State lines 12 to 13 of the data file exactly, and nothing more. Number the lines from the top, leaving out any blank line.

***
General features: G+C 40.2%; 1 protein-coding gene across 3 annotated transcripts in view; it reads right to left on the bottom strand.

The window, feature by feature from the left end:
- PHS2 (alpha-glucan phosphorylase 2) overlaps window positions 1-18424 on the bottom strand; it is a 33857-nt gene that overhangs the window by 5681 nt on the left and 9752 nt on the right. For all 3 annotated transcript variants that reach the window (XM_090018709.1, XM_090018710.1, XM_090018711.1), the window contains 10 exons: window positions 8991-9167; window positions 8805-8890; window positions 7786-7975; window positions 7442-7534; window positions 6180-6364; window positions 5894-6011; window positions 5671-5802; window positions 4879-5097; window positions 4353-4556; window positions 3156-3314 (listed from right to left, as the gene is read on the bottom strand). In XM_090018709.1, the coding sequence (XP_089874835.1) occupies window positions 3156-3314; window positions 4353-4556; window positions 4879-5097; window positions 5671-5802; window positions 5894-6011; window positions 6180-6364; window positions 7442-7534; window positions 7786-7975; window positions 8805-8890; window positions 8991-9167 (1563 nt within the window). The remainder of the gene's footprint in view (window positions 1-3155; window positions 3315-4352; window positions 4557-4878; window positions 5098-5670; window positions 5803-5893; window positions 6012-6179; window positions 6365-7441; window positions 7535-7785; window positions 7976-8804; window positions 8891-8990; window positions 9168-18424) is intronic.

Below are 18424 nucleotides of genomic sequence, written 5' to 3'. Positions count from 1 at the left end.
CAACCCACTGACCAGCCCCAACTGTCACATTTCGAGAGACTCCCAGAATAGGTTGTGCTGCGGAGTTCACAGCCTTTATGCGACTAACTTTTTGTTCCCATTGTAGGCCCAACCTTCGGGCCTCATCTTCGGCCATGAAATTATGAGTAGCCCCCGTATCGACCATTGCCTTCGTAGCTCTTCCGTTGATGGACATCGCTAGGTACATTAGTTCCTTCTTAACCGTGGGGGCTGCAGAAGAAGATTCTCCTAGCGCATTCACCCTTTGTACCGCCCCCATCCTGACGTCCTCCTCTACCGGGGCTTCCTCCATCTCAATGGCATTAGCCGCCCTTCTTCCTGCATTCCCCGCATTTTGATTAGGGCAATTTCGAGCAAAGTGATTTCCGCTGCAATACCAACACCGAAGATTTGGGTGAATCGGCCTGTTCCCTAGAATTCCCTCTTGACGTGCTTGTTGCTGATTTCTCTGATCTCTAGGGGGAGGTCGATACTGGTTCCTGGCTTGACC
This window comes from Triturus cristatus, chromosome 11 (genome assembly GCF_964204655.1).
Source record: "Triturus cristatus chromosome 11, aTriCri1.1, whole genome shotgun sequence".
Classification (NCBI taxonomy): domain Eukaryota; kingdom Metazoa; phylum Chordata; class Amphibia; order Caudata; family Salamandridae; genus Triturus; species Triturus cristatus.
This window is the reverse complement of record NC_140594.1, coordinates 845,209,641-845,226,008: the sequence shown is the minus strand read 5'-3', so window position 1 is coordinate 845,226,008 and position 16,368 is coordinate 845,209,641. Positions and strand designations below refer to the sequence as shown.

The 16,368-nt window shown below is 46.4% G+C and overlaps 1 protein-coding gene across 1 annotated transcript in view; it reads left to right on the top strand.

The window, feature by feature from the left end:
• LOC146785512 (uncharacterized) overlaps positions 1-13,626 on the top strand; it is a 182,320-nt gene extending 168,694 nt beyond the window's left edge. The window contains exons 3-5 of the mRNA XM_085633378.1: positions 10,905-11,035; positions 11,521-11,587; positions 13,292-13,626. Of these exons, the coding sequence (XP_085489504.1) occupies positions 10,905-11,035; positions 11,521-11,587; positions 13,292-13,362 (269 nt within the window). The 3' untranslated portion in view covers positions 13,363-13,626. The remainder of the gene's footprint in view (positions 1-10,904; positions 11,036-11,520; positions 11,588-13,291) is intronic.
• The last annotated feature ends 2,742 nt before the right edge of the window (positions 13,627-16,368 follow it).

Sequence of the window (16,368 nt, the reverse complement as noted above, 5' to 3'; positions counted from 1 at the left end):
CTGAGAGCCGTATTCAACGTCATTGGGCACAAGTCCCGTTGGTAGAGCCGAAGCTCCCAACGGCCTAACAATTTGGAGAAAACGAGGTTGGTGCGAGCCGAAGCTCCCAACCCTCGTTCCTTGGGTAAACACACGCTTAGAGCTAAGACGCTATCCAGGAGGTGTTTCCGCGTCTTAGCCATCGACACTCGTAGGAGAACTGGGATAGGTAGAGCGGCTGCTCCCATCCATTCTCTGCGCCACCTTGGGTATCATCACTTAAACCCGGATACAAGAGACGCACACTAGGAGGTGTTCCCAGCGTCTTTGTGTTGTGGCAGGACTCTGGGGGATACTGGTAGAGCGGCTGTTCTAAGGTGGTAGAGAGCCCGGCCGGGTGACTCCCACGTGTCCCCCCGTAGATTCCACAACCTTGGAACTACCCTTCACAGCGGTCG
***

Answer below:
• LOC146785512 (uncharacterized) overlaps positions 1-13,626 on the top strand; it is a 182,320-nt gene extending 168,694 nt beyond the window's left edge. The window contains exons 3-5 of the mRNA XM_085633378.1: positions 10,905-11,035; positions 11,521-11,587; positions 13,292-13,626. Of these exons, the coding sequence (XP_085489504.1) occupies positions 10,905-11,035; positions 11,521-11,587; positions 13,292-13,362 (269 nt within the window). The 3' untranslated portion in view covers positions 13,363-13,626. The remainder of the gene's footprint in view (positions 1-10,904; positions 11,036-11,520; positions 11,588-13,291) is intronic.
• The last annotated feature ends 2,742 nt before the right edge of the window (positions 13,627-16,368 follow it).